Structure of the Soluble Domain of Cytochrome C552 from Paracoccus Denitrificans in the Oxidized and Reduced StatesHarrenga, A., Reincke, B., Rueterjans, H., Ludwig, B., Michel, H.
(2000) J.Mol.Biol. 295: 667
- PubMed: 10623555
- DOI: 10.1006/jmbi.1999.3382
- Primary Citation of Related Structures:
- PubMed Abstract:
The crystal structure of the soluble domain of the membrane bound cytochrome c(552) (cytochrome c(552)') from Paracoccus denitrificans was determined using the multiwavelength anomalous diffraction technique and refined at 1.5 A resolution for the ox ...
The crystal structure of the soluble domain of the membrane bound cytochrome c(552) (cytochrome c(552)') from Paracoccus denitrificans was determined using the multiwavelength anomalous diffraction technique and refined at 1.5 A resolution for the oxidized and at 1. 4 A for the reduced state. This is the first high-resolution crystal structure of a cytochrome c at low ionic strength in both redox states. The atomic model allowed for a detailed assessment of the structural properties including the secondary structure, the heme geometry and interactions, and the redox-coupled structural changes. In general, the structure has the same features as that of known eukaryotic cytochromes c. However, the surface properties are very different. Cytochrome c(552)' has a large strongly negatively charged surface part and a smaller positively charged area around the solvent-exposed heme atoms. One of the internal water molecules conserved in all structures of eukaryotic cytochromes c is also present in this bacterial cytochrome c. It contributes to the interactions between the side-chain of Arg36 and the heme propionate connected to pyrrole ring A. Reduction of the oxidized crystals does not influence the conformation of cytochrome c(552)' in contrast to eukaryotic cytochromes c. The oxidized cytochrome c(552)', especially the region of amino acid residues 40 to 56, appears to be more flexible than the reduced one.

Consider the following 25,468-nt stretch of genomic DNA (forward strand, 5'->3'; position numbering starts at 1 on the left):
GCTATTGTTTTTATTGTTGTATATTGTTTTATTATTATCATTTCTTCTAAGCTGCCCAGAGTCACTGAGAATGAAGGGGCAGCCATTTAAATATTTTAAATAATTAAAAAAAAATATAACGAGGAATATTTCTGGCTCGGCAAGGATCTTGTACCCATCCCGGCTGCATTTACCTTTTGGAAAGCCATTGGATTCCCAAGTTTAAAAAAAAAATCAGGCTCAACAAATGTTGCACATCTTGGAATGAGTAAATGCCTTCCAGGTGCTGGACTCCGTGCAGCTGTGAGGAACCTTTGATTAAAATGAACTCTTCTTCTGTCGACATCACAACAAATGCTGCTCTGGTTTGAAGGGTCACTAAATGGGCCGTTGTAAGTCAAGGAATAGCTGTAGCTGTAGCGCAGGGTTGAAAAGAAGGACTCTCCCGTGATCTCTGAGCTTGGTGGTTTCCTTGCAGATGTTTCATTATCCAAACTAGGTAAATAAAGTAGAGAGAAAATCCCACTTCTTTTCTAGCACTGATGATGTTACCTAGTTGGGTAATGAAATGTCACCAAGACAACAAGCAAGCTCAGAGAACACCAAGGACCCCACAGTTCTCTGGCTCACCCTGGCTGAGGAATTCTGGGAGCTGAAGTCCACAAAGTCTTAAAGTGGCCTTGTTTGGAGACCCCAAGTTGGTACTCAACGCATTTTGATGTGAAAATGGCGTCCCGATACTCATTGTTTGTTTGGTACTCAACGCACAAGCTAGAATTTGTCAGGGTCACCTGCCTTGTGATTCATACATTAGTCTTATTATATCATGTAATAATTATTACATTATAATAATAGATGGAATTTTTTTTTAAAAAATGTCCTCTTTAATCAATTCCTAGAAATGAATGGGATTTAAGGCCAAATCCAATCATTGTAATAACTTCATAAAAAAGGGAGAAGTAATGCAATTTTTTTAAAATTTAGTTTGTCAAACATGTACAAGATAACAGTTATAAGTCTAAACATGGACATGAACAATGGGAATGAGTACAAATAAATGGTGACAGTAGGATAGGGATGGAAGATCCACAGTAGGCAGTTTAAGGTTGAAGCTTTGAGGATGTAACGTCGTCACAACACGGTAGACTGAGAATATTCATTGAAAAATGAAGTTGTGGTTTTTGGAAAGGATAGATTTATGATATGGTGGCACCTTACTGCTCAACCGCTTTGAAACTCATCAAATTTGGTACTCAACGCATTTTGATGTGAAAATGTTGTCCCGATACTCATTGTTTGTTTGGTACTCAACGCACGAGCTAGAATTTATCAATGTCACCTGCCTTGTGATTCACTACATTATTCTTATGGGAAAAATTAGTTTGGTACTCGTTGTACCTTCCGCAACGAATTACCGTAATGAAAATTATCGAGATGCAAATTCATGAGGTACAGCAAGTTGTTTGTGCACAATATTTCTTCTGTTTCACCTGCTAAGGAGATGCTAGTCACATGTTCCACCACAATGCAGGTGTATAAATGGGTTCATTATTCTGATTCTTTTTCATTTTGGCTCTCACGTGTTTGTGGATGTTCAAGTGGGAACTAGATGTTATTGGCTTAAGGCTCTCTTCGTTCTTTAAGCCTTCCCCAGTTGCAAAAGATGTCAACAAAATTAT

Abteilung für molekulare Membranbiologie, Max-Planck-Institut für Biophysik, Heinrich-Hoffmann-Strasse 7, Frankfurt am Main, D-60528, Germany.